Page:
From Luke.


  12. Interesting post Joe. I like how you have presented a utopian view on a mostly dystopian topic. Your anecdotes are great and make it easier for audiences to connect with you however I believe some peer reviewed scholarly research would make your argument stronger. Great use of creative commons licensed material, you referenced that perfectly. I think with a little more research, this could be a very strong piece 🙂


  13. Hi Dave
    I really enjoyed your post and I found that your use of tone and how you structure the post were some of the major reasons why. Through incorporating personal stories you were able to structure the arguments of the issue of surveillance in clear and relatable. You clearly have a good understanding of creative commons as it was used effectively throughout your post. I’m glad you hyperlinked CCTV as it gives the read the opportunity to learn more about CCTVs so they could look beyond your post further into the importance of the cameras. However I would suggest including a couple of academic resources throughout your post to give your post greater authority and depth.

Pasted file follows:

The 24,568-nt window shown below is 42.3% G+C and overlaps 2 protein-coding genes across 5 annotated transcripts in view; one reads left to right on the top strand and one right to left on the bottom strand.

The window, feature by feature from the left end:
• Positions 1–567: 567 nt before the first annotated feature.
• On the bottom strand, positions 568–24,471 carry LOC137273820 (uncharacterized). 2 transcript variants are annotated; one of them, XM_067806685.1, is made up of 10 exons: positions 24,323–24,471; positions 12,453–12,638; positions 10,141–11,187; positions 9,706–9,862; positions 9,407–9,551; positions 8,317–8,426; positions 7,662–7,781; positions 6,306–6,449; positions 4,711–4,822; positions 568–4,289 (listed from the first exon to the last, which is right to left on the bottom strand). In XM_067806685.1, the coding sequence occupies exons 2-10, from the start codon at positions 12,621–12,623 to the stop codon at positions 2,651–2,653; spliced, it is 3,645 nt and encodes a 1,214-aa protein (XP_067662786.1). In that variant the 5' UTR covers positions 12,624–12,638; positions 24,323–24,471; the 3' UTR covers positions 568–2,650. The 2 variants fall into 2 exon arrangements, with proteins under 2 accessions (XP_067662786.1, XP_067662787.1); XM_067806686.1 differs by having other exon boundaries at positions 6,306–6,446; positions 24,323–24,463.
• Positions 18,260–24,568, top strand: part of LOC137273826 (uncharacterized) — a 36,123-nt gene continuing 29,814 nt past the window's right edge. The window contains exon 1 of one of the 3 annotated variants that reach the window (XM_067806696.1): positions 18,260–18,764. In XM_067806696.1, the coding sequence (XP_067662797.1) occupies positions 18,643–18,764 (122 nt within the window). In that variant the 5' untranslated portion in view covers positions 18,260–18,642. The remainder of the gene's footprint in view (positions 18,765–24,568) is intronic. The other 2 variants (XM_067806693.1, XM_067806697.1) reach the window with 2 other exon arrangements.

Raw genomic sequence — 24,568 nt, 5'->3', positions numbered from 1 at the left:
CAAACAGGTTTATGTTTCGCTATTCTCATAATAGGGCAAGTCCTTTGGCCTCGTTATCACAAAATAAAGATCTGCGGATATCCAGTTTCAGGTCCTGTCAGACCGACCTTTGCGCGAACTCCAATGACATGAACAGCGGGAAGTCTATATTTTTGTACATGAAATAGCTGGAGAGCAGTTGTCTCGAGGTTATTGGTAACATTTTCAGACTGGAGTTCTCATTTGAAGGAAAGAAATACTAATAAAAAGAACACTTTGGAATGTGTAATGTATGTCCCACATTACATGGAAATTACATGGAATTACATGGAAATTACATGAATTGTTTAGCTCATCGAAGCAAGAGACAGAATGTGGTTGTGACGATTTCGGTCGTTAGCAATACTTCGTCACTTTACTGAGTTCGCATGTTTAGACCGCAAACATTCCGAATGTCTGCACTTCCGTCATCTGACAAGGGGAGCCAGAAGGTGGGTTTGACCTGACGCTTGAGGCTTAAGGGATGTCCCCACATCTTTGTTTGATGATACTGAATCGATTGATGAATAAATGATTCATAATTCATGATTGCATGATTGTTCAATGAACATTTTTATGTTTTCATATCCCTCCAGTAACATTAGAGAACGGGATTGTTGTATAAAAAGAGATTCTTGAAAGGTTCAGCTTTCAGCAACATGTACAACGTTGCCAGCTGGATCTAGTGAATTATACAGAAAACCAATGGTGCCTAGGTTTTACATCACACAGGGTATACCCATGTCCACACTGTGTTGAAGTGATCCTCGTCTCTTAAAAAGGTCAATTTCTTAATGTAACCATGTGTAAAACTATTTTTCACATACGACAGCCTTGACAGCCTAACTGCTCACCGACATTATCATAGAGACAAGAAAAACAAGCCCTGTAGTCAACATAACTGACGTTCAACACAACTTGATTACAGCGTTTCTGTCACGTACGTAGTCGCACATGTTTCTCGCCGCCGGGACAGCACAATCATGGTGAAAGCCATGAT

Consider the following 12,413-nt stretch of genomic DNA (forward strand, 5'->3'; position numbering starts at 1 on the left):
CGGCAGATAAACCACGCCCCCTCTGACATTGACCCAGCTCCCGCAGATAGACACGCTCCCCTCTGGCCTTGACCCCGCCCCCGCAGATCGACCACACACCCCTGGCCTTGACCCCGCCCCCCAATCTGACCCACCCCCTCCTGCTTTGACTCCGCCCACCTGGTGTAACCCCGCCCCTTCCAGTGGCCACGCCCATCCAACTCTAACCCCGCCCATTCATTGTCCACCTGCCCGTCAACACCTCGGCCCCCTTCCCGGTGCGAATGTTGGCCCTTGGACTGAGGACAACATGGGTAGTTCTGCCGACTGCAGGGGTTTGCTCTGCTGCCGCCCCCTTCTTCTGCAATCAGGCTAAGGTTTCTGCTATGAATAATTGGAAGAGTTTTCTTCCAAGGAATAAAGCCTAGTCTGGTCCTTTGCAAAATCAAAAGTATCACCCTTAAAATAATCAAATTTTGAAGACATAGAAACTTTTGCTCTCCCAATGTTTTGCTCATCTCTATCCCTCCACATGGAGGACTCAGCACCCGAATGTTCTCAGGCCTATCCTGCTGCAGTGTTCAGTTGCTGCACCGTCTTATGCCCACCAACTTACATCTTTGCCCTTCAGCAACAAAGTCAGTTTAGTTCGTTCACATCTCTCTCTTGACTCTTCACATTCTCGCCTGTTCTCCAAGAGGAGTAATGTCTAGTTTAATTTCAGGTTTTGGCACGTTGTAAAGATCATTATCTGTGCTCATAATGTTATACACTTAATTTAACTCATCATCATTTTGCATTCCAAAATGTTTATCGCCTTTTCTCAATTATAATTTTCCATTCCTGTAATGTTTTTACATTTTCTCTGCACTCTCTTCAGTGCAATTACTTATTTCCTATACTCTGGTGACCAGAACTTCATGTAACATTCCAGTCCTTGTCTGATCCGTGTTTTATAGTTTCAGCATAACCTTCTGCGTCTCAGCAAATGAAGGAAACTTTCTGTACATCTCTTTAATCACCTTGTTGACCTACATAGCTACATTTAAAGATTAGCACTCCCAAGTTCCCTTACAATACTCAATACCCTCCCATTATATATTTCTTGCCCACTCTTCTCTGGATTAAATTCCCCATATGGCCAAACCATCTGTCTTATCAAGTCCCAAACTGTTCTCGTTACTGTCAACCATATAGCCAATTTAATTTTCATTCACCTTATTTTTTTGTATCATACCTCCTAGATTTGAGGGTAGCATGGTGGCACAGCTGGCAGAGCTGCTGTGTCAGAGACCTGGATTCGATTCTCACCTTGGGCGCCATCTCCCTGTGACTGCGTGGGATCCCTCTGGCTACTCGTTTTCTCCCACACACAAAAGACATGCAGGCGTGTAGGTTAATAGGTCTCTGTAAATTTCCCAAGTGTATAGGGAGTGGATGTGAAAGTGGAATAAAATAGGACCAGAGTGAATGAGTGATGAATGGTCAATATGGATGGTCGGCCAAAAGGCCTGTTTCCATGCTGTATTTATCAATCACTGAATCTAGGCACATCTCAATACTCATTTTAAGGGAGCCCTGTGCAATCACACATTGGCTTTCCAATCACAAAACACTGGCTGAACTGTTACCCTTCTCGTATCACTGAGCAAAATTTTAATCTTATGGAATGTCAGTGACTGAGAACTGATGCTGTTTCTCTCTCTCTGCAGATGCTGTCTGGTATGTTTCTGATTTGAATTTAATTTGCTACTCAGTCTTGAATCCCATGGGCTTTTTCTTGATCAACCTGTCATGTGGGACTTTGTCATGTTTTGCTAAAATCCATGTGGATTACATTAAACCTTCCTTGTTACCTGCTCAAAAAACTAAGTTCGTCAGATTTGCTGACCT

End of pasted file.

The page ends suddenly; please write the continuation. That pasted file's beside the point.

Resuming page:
14. Hello Joe!

    I really enjoyed this blog post and your take on the topic. I like that you included a discussion with your friend about the experience of CCTV cameras, I found it to be very engaging and I enjoyed the story.

    By including the images of the security cameras and of the petrol stations legally, it shows that you have a good understanding of creative commons. These images also make the blog more engaging, so well done.

    I believe in constructive criticism and suggest that you include scholarly sources/further research in this blog post as it would make information more professional and reliable.

    Overall, this blog was well written and engaging. Well done, keep up the good work!


  15. Hi Joe,

    Your blog post was both entertaining and thoughtful. It’s nice to have a take on surveillance which moves away from the dystopic to the potential uses it can have for ordinary people! Also, your story about your friend and his enemy the graffiti artist is a good reminder that we are not only the passive subjects of surveillance – we are fully capable of putting other people under surveillance and taking back the power. Or becoming anti-graffiti vigilantes?

    Also, great use of perfectly referenced Creative Commons images!